Zao
The Fear Is What Keeps Us Here Ferret http://www.tinymixtapes.com//sites/default/files/arton580_1.jpg

[Ferret; 2006]

Rating: 3/5 3 / 5 (0)

Styles: hardcore, metal, hardcore metal
Others: Fear Before The March Of Flames, Training For Utopia, Botch, Coalesce, Lack


http://media.tinymixtapes.com/

Motherfucker, nothing gets my satanic side revved up like a nice "Christian hardcore" record. Pffft. Suck my balls, oh, holy creator, you got nothin' on Zao. They've been marching 'round the country in your name and they still sound like Mephistopheles himself, all ragged, lungs burnt to a crisp, and leaden guitars jabbing the soul like a letter opener in the hands of a sick maniac.

In case you couldn't discern it for yourself, I have a difficult time reconciling my hate for all music labeled as "Christian" with my love for bands like Danielson and Zao. In my experience, religion just seems to tear bands apart or make them lame like Petra or Stryper. Remember when Enigk got all gay on us and decided to quit Sunny Day Real Estate to pursue his Jones for JC? Sure, we got the Frog Queen out of it, but how lame is it to hold a belief responsible for breaking up your band? Hell, my shitty local band used to jam at a church called Subud. We'd bring our beer bottles, bongs and syringes (juuuuust kiddin') along for the ride and all was copasetic. The folks that owned the church didn't want to convert us OR judge us, and they understood our cult-like devotion to ripping off The Deftones (us being angsty kids in 1999 and all).

With the Subud's tolerance to our 'evil' ways in mind, I've tried to give Christian hardcore bands the same leverage, a.k.a. DON'T PREACH TO ME AND I WON'T PISS ON YOUR FACE. Zao are pious, but altogether awesome. The Converge of the Christian sect, Zao come out with a new album every year or two and make three member changes every few minutes or so. For all the work they've done over the years, the only album that really grabbed my by the short hairs and YANKED was Funeral of God, a relatively new effort from this veteran act. While old fans may shrug indifferently, I'm glad to report that the quartet are still on the right track, though a few douche-y emo melodies bubble up to the surface of The Fear Is What Keeps Us Here, knocking the whole caboodle down a few levels.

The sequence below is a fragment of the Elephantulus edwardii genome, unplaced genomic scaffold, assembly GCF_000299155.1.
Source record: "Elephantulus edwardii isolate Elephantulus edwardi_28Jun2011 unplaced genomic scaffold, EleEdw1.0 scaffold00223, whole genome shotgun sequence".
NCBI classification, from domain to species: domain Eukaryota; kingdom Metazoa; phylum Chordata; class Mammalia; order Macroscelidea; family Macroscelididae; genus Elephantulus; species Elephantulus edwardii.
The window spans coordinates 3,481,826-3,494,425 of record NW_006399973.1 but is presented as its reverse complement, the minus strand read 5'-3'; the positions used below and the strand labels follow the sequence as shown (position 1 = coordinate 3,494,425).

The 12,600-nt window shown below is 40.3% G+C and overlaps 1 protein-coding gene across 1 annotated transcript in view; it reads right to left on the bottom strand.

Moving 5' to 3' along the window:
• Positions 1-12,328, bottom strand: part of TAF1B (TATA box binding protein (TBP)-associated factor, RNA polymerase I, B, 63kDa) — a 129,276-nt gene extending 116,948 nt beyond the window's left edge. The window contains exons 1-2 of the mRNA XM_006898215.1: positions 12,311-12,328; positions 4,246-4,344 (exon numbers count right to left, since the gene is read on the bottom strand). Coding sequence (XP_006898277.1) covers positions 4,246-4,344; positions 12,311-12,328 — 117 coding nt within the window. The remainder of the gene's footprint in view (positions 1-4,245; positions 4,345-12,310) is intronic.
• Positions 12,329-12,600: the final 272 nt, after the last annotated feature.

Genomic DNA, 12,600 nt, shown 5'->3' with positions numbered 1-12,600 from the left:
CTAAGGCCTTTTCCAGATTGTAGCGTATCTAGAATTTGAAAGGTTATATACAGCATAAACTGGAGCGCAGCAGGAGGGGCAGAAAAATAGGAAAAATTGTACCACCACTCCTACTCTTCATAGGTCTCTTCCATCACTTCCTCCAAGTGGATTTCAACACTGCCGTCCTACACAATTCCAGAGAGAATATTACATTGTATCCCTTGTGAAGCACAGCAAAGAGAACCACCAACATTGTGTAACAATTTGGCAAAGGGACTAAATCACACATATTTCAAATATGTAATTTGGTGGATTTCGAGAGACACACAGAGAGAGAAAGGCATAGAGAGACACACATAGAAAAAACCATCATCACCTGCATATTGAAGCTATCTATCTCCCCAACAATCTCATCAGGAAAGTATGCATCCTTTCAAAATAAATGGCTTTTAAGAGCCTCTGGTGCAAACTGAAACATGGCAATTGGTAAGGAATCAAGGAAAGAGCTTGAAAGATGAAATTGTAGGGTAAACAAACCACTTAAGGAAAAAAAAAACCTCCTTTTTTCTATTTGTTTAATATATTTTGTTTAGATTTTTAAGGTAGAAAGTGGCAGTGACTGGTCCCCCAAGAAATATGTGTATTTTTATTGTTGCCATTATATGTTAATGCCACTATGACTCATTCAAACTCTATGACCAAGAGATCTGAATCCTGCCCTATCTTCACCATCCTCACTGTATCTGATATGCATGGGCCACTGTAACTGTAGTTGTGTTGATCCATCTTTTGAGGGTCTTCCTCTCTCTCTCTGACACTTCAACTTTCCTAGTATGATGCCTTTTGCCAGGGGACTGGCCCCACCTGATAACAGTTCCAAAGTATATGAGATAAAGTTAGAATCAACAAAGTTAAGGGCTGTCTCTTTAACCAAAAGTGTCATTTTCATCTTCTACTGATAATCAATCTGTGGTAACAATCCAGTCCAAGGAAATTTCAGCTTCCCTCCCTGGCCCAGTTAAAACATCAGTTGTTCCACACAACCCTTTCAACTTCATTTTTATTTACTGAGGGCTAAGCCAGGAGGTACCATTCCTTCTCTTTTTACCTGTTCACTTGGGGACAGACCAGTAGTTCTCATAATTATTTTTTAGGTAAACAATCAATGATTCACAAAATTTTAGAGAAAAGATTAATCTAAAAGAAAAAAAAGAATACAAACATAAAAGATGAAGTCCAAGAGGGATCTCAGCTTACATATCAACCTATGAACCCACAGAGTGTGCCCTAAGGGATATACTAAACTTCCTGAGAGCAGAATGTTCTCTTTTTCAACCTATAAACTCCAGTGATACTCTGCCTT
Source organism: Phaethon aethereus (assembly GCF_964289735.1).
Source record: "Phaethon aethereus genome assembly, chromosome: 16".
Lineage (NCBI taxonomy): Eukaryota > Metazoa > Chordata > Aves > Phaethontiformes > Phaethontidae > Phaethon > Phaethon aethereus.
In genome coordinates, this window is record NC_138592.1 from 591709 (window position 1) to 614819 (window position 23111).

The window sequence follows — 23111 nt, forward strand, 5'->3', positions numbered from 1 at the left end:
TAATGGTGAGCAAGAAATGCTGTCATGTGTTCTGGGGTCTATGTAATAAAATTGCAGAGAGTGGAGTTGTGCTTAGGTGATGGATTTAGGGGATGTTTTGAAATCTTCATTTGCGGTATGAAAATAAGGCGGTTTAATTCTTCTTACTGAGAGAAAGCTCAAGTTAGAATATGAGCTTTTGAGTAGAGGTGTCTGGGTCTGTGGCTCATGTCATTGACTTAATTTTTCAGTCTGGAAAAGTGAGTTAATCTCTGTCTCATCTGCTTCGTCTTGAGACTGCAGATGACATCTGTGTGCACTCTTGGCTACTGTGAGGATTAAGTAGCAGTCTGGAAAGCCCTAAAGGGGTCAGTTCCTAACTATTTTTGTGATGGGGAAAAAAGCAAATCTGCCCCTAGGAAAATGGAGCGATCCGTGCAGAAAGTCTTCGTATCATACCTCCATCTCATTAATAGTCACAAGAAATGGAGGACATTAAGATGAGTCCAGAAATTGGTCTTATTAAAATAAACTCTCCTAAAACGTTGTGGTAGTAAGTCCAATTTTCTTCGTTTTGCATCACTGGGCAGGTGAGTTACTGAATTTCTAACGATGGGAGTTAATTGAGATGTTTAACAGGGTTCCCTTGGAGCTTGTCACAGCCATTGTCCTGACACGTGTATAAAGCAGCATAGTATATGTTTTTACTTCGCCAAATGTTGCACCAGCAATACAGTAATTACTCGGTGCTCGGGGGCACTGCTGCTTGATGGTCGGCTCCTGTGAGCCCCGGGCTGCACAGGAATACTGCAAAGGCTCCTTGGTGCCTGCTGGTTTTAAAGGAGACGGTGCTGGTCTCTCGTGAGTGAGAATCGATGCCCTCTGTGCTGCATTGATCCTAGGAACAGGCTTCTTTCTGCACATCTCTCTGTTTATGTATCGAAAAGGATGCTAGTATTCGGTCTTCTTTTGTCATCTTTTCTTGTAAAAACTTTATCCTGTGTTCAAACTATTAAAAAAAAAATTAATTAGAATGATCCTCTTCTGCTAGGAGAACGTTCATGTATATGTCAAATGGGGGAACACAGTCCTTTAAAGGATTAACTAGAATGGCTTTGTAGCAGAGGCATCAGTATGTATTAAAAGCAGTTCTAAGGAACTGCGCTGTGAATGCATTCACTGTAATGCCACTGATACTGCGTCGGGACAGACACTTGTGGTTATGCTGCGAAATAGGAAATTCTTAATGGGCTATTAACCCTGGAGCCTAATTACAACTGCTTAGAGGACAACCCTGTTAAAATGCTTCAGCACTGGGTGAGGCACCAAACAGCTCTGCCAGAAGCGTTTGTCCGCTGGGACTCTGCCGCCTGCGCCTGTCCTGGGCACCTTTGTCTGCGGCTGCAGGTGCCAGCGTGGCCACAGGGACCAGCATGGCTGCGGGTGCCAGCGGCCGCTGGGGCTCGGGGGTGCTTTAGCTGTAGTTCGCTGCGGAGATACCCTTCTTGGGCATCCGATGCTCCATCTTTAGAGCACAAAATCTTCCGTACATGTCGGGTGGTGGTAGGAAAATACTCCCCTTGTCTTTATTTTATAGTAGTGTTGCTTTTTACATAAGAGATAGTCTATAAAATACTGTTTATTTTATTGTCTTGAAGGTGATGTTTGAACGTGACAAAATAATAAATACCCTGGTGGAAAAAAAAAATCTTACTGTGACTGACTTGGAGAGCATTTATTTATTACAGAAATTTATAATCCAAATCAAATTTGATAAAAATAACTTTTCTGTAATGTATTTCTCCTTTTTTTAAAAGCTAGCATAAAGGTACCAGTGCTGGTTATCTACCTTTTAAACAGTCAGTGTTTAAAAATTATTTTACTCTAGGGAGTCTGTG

Other than that, it's impossible to complain. This isn't Antioch Arrow worship or skinny-guy hardcore or black metal or calculator-core grind. Zao perpetuate a distinct identity with lovely shrieks, thumping slabs of double-bass drumming, and the guitar sensibilities of a death-metal band with less cocaine in their systems. Daniel Weyandt's vocals are a big highlight; how many times have you heard that about a heavy record? His screaming is absolutely soul-shanking, to the point where one wonders how he will top himself next time around, not to mention how he'll sustain his voice on tour.

But that's his problem; if he wants to barf out a soupy combination of lung oil and blood every night, that's his sanguine dish to create. It sure makes for an interesting listen though, especially when his band relentlessly sculpts hardcore and metal into tough-to-pin-down shapes and sizes. The production is lovely as well, reveling in the bass-y pound and grime many Victory-era hardcore records miss out on with their high-tech bells and whistles. With so many albums and tours, Zao are now an institution. My suggestion? Invest heavily in Fear Is What Keeps Us Here, though you must have a proclivity for music that sacrifices melody for metal majesty.

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